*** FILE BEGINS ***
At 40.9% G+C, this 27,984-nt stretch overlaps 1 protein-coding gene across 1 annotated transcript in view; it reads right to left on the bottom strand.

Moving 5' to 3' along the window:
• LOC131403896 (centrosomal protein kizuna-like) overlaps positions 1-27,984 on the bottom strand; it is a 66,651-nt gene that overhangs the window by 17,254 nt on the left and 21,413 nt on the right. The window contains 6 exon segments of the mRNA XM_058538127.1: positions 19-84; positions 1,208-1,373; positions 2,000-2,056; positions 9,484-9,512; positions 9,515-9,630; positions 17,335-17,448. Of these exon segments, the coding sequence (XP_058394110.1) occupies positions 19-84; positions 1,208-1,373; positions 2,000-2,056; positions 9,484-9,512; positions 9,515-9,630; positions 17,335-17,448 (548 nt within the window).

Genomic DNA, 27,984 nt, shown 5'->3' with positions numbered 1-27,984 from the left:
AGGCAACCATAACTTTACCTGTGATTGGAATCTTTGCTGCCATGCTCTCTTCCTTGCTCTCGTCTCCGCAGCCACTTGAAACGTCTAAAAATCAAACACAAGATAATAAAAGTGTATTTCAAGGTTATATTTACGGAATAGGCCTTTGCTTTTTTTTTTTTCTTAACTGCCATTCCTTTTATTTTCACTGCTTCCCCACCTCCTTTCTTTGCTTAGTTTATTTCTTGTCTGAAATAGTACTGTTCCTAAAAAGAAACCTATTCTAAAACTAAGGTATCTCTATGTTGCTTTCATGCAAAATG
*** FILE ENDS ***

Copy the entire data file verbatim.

At 40.9% G+C, this 27,984-nt stretch overlaps 1 protein-coding gene across 1 annotated transcript in view; it reads right to left on the bottom strand.

Moving 5' to 3' along the window:
• LOC131403896 (centrosomal protein kizuna-like) overlaps positions 1-27,984 on the bottom strand; it is a 66,651-nt gene that overhangs the window by 17,254 nt on the left and 21,413 nt on the right. The window contains 6 exon segments of the mRNA XM_058538127.1: positions 19-84; positions 1,208-1,373; positions 2,000-2,056; positions 9,484-9,512; positions 9,515-9,630; positions 17,335-17,448. Of these exon segments, the coding sequence (XP_058394110.1) occupies positions 19-84; positions 1,208-1,373; positions 2,000-2,056; positions 9,484-9,512; positions 9,515-9,630; positions 17,335-17,448 (548 nt within the window).

Genomic DNA, 27,984 nt, shown 5'->3' with positions numbered 1-27,984 from the left:
AGGCAACCATAACTTTACCTGTGATTGGAATCTTTGCTGCCATGCTCTCTTCCTTGCTCTCGTCTCCGCAGCCACTTGAAACGTCTAAAAATCAAACACAAGATAATAAAAGTGTATTTCAAGGTTATATTTACGGAATAGGCCTTTGCTTTTTTTTTTTTCTTAACTGCCATTCCTTTTATTTTCACTGCTTCCCCACCTCCTTTCTTTGCTTAGTTTATTTCTTGTCTGAAATAGTACTGTTCCTAAAAAGAAACCTATTCTAAAACTAAGGTATCTCTATGTTGCTTTCATGCAAAATG